Maunalua Urban Forestry Stakeholder and Land Assessment for Tree Planting Initiatives

Idle, Jessica
Earl, Allyson
Luebbe, Kristine Kilikina
Crow, Susan
Kirsten, Oleson
Journal Title
Journal ISSN
Volume Title
Starting Page
Ending Page
Alternative Title
Malama Maunalua intends to organize tree planting initiatives that effectively improve ecological and social conditions in Maunalua by collaborating with other organizations and entities that can act as partners and help the region reach urban forestry goals. Many organizations are considered stakeholders in Maunalua, but as partners, each have differing capacities and overall missions and objectives for urban greening. Properties and institutions have differing jurisdictions around the ability to plant. Additionally, certain urban areas have more conducive conditions for planting trees. It is important to conduct tree planting initiatives because deforestation due to development and historical ranching is associated with increased runoff, erosion, and sedimentation issues, decreased biodiversity, and temperature hot spots. Tree planting initiatives need exceptional teamwork and sharing of resources, as ineffective planning can cause redundancy or contradiction between stakeholders. For our project we plan to identify potential tree planting partners, their capacities, and resources for planting initiatives, and assist with forging long-term relationships between partners that results in positive impacts to the region. Increasing urbanization and deforestation in Maunalua has resulted in degraded social and ecological processes and Malama Maunalua is interested in urban greening to improve the health of the Maunalua Bay area, but past attempts of tree planting initiatives have fallen short due to differences in capabilities and capacities of partnering organizations. Therefore, we created a stakeholder matrix, an interactive map indicating areas of high need and potential, and included a document of the logistical aspects of a potential pilot project at Koko Head Elementary in an effort to improve the success of partnerships in reaching ecological and social goals in the region.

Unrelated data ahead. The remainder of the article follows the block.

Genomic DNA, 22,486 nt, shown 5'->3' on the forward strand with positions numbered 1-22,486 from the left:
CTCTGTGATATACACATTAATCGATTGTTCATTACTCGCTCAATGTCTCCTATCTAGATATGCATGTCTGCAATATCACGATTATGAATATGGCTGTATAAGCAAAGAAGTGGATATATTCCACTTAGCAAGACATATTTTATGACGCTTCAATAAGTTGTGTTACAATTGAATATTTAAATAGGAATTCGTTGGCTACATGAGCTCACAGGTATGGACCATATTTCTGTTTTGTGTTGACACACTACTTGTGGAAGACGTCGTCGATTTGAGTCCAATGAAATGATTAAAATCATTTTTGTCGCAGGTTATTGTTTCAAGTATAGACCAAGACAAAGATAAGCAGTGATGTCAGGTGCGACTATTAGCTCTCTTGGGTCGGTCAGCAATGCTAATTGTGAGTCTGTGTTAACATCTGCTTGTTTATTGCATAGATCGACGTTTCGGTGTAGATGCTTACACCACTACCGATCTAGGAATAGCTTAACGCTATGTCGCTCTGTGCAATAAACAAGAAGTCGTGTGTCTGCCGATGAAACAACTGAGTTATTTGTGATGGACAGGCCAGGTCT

This project was intended to a be a tool for Malama Maunalua to strategically approach how their organization can approach tree planting initiatives. To determine the geographical scope of where tree planting in the Maunalua Bay area is possible and the land type/ owners and stakeholders in the region, a remote sensing mapping tool was developed. The GeoTIFF files of the mapping tools are accompanied with descriptions on their use. A survey was distributed to try to understand the capacity and limitations of potential partners/ stakeholders in future tree planting initiatives. The responses were organized into tables and figures were produced for easier analysis. To determine the most appropriate site for a pilot project, a literature review and review of country and state guidelines were done to produce a Guide to Planting Logistics and Organizational Capacity by land type. Once Koko Head Elementry was selected as the pilot site, i-Tree outputs were performed to determine baseline metrics of current ecosystem services performed by trees on the property and the potential net benefits of an additional ten native trees. With this, an example MOU for a planting partnership on this property was outlined as well as an infographic to be used in the Malama Maunalua newsletter.
Stakeholder Group on Environmental Reporting, Remote-sensing maps, Forest management, City planning, Public-private sector cooperation, Strategic alliances (Business), Tree planting, Tree planting--Citizen participation
Geographic Location
Time Period
Related To
Table of Contents
Rights Holder
Local Contexts
Email if you need this content in ADA-compliant format.